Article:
Sixteen-year-old Hailey Treanor was on a boat that capsized in Oyster Bay last July Fourth. She was trapped under the surface but pulled to safety -- her two cousins, however, were killed, along with another child.
The Huntington High School sophomore produced a public service announcement video based on the tragedy for a class assignment. It includes interviews with Treanor's family members and news clips from reports on the accident. It asks viewers to sign a petition urging the U.S. Coast Guard to have equipment and divers at the ready for such an accident. "I thought I could take my video project and make it do something good," she says.
Treanor's work will be screened Sunday as part of the Eighth Annual First Exposure Student Film Festival at Cinema Arts Centre in Huntington.
The films were selected from best entries in the annual Long Island Media Arts Show at Five Towns College in Dix Hills, which has hundreds of submissions from 60 school districts. Each film is no longer than five minutes; some are as short as 30 seconds. They include public service announcements, news reports and stop-motion animation.
"The kids absolutely love it," says Steven Taub, a member of the Suffolk County Film Commission, which runs the event. "It's at a prestigious, independent theater. The students walk in and think, 'My film is at the same place where Tony Curtis has appeared, and Isabella Rossellini has appeared.' Live, not just their films."
Sachem High School senior Richard Anderson, for instance, wanted to make an inspirational film as part of his course work at the Eastern Suffolk BOCES TV Production Program at the Brookhaven Technical Center. He focused on his older sister Amanda's new horse, Journey. He told of how Amanda's bond with Journey helped her heal after the death of her previous horse. His message: "Life can take from us, but it always gives back."
BEYOND THE CLASSROOM
While some films were done as class assignments, others were not. Kristen Hansen, a 16-year-old junior at Hauppauge High, produced a news piece for her school's weekly television broadcast, "Eagle Watch." It reported on a fundraising event at the school featuring the kooky Harlem Wizards basketball team, with reporter Eve Barnofsky, a 16-year-old junior, interviewing players, PTA members and fans in the sold-out crowd.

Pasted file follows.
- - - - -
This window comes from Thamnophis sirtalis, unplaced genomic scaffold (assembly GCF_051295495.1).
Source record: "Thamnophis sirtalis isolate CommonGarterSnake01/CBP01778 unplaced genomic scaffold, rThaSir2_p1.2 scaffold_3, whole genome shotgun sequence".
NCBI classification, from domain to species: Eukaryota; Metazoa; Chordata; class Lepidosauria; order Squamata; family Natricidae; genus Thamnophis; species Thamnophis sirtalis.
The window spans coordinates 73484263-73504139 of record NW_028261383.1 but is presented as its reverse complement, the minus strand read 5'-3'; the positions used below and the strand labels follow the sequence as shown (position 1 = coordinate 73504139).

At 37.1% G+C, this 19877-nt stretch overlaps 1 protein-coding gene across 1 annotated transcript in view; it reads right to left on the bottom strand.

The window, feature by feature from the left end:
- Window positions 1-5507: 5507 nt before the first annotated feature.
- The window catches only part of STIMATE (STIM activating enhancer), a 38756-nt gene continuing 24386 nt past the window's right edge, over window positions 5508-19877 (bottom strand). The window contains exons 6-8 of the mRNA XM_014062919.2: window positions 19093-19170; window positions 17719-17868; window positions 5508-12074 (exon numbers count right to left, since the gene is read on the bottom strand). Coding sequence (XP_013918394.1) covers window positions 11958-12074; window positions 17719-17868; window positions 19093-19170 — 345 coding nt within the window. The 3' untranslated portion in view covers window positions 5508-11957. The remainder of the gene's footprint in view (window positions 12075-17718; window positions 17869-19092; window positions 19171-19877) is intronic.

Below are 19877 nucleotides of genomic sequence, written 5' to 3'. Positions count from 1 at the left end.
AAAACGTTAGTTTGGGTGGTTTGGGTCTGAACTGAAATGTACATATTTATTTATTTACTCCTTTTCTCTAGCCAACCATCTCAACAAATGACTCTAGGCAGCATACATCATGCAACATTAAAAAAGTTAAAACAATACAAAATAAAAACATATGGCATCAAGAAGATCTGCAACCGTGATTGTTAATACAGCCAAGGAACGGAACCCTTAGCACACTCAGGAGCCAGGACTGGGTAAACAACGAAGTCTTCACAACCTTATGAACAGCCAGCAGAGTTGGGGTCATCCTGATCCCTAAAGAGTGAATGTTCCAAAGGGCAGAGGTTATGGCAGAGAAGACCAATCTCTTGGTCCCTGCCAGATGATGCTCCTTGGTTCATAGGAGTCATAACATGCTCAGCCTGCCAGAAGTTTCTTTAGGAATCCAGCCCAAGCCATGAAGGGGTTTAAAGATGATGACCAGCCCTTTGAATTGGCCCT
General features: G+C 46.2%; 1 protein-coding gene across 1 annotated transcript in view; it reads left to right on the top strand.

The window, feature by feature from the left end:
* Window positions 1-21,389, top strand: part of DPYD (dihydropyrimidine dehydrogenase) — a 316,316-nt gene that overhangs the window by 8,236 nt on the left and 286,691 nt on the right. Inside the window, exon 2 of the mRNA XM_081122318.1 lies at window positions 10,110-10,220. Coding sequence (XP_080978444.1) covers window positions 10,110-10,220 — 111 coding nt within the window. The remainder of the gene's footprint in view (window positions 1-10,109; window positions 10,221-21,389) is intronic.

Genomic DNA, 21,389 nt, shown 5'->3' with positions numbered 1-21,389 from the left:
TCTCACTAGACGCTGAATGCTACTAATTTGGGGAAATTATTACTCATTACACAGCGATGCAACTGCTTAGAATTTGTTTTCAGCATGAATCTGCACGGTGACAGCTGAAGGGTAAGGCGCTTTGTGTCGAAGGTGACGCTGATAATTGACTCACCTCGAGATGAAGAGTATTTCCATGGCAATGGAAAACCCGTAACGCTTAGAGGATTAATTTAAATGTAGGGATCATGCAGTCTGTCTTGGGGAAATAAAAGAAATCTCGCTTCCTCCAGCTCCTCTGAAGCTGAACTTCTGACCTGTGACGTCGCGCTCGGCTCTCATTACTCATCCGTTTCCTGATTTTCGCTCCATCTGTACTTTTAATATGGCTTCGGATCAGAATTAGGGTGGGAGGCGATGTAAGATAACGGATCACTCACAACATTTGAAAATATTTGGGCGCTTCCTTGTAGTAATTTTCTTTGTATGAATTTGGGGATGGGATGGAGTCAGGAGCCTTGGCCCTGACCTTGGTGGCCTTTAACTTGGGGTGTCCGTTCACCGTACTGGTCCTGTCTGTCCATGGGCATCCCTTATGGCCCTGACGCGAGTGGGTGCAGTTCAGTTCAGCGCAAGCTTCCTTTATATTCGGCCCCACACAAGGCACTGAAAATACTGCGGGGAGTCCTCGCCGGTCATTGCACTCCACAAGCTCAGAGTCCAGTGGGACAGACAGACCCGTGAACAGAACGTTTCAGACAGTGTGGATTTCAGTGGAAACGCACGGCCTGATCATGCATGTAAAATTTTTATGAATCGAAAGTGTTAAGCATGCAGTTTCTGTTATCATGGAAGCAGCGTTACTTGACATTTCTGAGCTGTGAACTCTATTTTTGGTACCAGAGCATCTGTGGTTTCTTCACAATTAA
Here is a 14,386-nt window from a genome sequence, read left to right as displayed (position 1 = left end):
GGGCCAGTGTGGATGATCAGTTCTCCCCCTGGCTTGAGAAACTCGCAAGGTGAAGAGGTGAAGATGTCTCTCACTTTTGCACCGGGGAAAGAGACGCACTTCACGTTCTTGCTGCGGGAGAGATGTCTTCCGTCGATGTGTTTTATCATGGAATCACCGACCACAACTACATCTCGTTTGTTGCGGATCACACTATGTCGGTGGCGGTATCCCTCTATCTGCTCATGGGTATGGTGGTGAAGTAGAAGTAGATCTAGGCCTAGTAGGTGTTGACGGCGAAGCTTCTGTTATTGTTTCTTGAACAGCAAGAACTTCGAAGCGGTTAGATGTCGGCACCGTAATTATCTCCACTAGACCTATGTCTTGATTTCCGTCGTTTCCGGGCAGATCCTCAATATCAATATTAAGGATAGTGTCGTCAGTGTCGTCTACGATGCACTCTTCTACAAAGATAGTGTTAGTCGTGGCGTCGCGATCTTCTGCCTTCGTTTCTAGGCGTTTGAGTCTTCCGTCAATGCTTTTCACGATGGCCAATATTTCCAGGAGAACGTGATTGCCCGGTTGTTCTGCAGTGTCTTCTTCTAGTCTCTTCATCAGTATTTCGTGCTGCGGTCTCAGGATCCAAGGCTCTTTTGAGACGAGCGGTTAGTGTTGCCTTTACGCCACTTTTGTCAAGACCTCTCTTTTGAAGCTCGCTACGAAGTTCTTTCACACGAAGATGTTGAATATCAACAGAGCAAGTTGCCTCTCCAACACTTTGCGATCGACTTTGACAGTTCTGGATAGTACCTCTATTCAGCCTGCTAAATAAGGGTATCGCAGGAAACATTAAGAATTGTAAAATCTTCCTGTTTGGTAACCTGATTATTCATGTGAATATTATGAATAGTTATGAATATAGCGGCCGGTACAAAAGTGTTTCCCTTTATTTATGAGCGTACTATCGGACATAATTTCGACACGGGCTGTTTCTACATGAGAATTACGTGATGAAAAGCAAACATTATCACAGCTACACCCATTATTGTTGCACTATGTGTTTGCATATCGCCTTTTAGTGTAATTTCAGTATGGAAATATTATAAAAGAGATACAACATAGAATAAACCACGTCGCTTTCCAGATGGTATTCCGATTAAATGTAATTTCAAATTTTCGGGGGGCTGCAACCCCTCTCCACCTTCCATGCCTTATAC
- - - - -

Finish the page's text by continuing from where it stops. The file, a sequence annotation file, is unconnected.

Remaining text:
Danny Casale, a 17-year-old junior at Glen Cove High, created "Five Dwellers" at the request of a local band called The Influencers that wanted to showcase its music. Casale came up with a plot in which he and the band are in the woods when a monster appears. The way to defeat it is with the power of music, so the band performs. "I wrote it, directed it and acted in it," Casale says.
Vincent Durante, a 17-year-old senior at Patchogue-Medford High, chose to make a stop-motion, anti-
bullying public service announcement, "Permanent," that shows how hateful words kids say to peers can be impossible to erase. His subject, fellow student Venezia Verdi, is shown with words of hate written on her face; she washes them off, but they reappear. Durante took 200 to 300 photographs to make the piece. Verdi, a 16-year-old junior, also has a stop-motion film, "Transformation," in the festival.
"It's really become a very powerful program for students," says Michelle Isabelle-Stark, the director of film and cultural affairs for Suffolk County. "They use this as part of their application to get into college."
Hauppauge's Hansen, who plans a broadcasting career, says it's "awesome" her film was selected. "With film, it's very much about exposure. The more you're exposed and the younger you're exposed, the better."
WHEN | WHERE 4 p.m. Sunday, Cinema Arts Centre, 423 Park Ave., Huntington
INFO 631-423-7611, cinemaartscentre.org